PARIS — The sister of a man who was sentenced to death in Saudi Arabia is asking seven-time Formula One champion Lewis Hamilton to help save her brother’s life. Zeinab Abu Al-Kheir told The Associated Press in a telephone interview that Hamilton’s declaration two weeks ago in Qatar that F1 is “duty bound” to raise awareness on human rights makes her think that he might be able to save her brother, Hussein Abu Al-Kheir.
The spotlight of auto racing pivots to Saudi Arabia on Sunday when the kingdom for the first time hosts an F1 contest. “Dear Lewis, I’m writing to you in the hope that can save my brother’s life,” Abu Al-Kheir wrote last week to Hamilton from her home in Canada, in a letter shared exclusively with the AP. “Just saying his name while you are in Saudi Arabia may be enough.”
Asked about the letter during his pre-race news conference on Thursday, Hamilton said, “I’m not really sure which letter you’re referring to, so I can’t really comment on that one.” Saudi Arabia, for years one of the world’s most prolific executioners, dramatically reduced the number of people put to death in 2020, following changes halting executions for non-violent drug-related crimes, according to the government’s tally and independent observers.
With her younger brother jailed nearly 6,000 miles (about 9,700 kilometers) away in Tabuk, Saudi Arabia, Abu Al-Kheir said she hopes Hamilton might become a connection to powerful Saudis. “A famous man like Hamilton can do something, he can talk with the prince (Crown Prince Mohammed bin Salman), the minister of interior or even with King Salman,” Abu Al-Kheir said from her home near Ottowa. “People like Hamilton bring attention to the governments everywhere.”
In her letter to Hamilton, shared exclusively with the AP by the legal action NGO Reprieve, Abu Al-Kheir says her brother, a 56-year-old Jordanian, was put on death row five years ago on drug-related charges. She says the husband and father of eight was unwittingly used as a drug mule and when he was arrested, horrifically tortured. On his route from Jordan into Saudi Arabia for work as a driver, customs officers one day searched his car.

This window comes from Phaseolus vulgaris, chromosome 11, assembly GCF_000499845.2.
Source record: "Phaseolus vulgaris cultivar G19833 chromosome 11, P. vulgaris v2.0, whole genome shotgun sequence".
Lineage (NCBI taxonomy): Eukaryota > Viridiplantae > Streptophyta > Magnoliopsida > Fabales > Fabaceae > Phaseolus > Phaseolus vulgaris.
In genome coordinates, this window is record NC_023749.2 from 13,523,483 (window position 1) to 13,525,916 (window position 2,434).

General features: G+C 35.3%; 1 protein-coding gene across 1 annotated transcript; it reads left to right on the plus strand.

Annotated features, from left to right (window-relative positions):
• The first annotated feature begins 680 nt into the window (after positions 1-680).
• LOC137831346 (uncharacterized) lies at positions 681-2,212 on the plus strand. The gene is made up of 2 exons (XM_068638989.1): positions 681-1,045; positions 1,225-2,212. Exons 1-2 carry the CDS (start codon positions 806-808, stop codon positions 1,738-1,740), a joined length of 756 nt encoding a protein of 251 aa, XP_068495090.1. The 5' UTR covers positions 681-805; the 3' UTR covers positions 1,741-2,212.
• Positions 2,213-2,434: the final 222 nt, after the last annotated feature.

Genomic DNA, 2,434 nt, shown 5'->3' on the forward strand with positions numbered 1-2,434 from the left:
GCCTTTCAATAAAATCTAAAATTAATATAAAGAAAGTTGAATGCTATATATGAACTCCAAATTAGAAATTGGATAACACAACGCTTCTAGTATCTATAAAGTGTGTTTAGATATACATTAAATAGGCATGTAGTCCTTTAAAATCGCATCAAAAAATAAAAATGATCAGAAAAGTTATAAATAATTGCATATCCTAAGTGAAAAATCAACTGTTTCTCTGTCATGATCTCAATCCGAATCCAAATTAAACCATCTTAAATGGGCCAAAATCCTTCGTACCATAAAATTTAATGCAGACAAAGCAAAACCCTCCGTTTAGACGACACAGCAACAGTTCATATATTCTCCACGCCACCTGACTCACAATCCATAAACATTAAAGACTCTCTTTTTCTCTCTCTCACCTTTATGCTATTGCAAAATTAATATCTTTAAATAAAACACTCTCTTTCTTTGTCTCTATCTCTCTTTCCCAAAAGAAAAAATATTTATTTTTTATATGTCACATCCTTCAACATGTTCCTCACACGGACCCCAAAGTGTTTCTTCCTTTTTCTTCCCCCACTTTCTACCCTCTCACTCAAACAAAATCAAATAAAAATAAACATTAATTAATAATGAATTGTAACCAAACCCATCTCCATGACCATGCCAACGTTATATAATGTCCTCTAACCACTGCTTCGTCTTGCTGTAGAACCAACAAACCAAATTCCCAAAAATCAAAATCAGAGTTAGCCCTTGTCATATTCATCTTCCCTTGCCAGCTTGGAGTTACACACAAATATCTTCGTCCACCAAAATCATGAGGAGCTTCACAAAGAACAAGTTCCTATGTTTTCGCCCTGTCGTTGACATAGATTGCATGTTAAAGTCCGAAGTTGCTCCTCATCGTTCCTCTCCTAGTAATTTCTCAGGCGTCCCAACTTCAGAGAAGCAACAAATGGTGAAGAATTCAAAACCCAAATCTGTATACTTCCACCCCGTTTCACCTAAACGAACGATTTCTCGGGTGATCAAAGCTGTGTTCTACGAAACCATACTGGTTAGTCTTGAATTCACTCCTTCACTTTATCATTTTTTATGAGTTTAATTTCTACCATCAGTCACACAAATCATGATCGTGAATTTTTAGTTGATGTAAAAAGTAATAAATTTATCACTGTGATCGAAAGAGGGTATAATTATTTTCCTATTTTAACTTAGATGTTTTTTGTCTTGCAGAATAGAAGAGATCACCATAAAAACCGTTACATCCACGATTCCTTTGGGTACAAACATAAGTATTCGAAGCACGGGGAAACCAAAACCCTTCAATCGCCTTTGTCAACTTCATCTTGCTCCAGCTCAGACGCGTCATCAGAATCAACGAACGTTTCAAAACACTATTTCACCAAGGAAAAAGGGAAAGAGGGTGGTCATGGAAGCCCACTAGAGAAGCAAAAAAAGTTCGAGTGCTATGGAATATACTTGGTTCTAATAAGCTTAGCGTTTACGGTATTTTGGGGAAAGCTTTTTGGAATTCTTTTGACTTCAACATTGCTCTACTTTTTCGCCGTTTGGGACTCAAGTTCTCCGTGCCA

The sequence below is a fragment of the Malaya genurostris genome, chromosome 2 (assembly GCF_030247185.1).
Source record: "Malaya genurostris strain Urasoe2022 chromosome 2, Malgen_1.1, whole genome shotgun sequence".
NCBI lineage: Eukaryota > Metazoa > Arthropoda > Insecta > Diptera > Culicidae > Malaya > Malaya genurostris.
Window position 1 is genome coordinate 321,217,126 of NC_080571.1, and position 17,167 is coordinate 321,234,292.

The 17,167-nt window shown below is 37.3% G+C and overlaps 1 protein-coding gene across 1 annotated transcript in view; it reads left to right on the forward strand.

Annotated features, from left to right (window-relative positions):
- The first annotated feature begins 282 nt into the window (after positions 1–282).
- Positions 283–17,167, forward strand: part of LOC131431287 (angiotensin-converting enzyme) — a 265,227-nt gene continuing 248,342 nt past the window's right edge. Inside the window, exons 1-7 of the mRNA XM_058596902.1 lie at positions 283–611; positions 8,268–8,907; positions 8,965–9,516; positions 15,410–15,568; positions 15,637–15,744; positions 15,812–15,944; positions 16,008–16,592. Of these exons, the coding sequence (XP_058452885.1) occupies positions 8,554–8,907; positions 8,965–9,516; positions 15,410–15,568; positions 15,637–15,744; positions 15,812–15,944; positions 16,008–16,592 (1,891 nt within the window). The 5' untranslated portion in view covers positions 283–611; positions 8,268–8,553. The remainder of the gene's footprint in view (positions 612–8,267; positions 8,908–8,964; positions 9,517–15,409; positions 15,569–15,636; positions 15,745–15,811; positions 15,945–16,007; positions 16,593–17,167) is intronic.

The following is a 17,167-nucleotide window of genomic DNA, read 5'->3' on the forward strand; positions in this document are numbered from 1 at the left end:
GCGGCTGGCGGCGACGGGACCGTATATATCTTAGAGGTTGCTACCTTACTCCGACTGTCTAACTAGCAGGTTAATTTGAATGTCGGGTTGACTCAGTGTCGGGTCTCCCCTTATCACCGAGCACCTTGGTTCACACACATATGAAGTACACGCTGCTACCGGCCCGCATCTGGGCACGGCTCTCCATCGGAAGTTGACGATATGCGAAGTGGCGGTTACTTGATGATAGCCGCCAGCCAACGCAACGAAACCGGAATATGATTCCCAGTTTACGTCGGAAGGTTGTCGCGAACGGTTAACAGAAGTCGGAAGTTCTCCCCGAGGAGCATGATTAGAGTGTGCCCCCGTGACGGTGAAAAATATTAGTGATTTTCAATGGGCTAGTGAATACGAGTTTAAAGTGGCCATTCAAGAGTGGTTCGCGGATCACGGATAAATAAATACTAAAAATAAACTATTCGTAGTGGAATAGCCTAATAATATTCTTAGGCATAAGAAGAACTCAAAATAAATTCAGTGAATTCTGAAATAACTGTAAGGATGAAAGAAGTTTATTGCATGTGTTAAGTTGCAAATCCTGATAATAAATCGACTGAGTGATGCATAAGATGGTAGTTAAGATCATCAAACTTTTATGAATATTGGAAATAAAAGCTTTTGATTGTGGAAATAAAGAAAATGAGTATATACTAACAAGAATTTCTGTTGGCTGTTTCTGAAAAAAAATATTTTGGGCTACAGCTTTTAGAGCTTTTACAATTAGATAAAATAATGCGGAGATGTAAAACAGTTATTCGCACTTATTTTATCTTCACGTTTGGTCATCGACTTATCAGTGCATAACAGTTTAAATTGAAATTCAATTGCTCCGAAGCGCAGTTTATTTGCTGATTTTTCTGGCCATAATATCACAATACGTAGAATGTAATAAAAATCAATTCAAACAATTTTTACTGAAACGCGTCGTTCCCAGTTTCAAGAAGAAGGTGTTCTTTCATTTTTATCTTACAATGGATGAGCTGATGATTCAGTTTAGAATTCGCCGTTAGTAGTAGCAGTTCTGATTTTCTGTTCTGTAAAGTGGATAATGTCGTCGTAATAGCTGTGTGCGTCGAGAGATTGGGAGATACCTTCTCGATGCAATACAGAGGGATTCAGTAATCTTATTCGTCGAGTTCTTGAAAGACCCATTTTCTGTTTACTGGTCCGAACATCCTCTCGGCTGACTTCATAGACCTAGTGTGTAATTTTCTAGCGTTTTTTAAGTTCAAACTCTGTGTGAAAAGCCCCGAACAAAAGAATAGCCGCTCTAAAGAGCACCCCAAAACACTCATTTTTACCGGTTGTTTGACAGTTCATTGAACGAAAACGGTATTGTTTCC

“For 12 days, my brother told the officers the truth: that he knew nothing about the pills,” Abu Al-Kheir wrote in her letter. “They suspended him from the ceiling, upside down, and beat him on every part of his body. The torture was so severe that even a year later, we could see the marks. Eventually, he falsely admitted to trafficking the drugs.”
Amnesty International ranked Saudi Arabia third in the world for the highest number of executions in 2019. According to Reprieve, 392 people have been executed for non-violent crimes in the six years that King Salman and the powerful crown prince have ruled. There was a significant drop in 2020 compared to an all-time high of 184 executions the year before. The drop resulted in part from a moratorium on death penalties for drug-related offenses.
But Abu Al-Kheir told the AP she’s worried her brother could still face execution. “They said they have stopped the death (from) beheading since almost one year. But there is nobody who knows what they are doing (inside the prison),” she said. Bahrain, Qatar and Saudi Arabia have been accused of “sports-washing” their human rights records by using high-profile sporting events to present a favorable image.
Qatar hosts the World Cup next year. Two years ago, boxer Anthony Joshua left Saudi Arabia around $70 million richer after winning in Riyadh. Saudi Arabia came under scrutiny in October after buying English Premier League club Newcastle. Human Rights Watch launched a campaign late last year to counter what it says has been an effort by the Saudi government to spend billions of dollars hosting major events as “ a deliberate strategy to deflect from the country’s image as a pervasive human rights violator.”
Heba Morayef, Amnesty International’s regional director for the Middle East and North Africa, said glamorous events must not deflect from human rights. “The Saudi Arabian authorities have invested heavily in PR stunts to re-brand their image,” Morayef said Thursday in a news release. “The Saudi Arabia authorities need to realize that the best PR comes from respecting human rights.”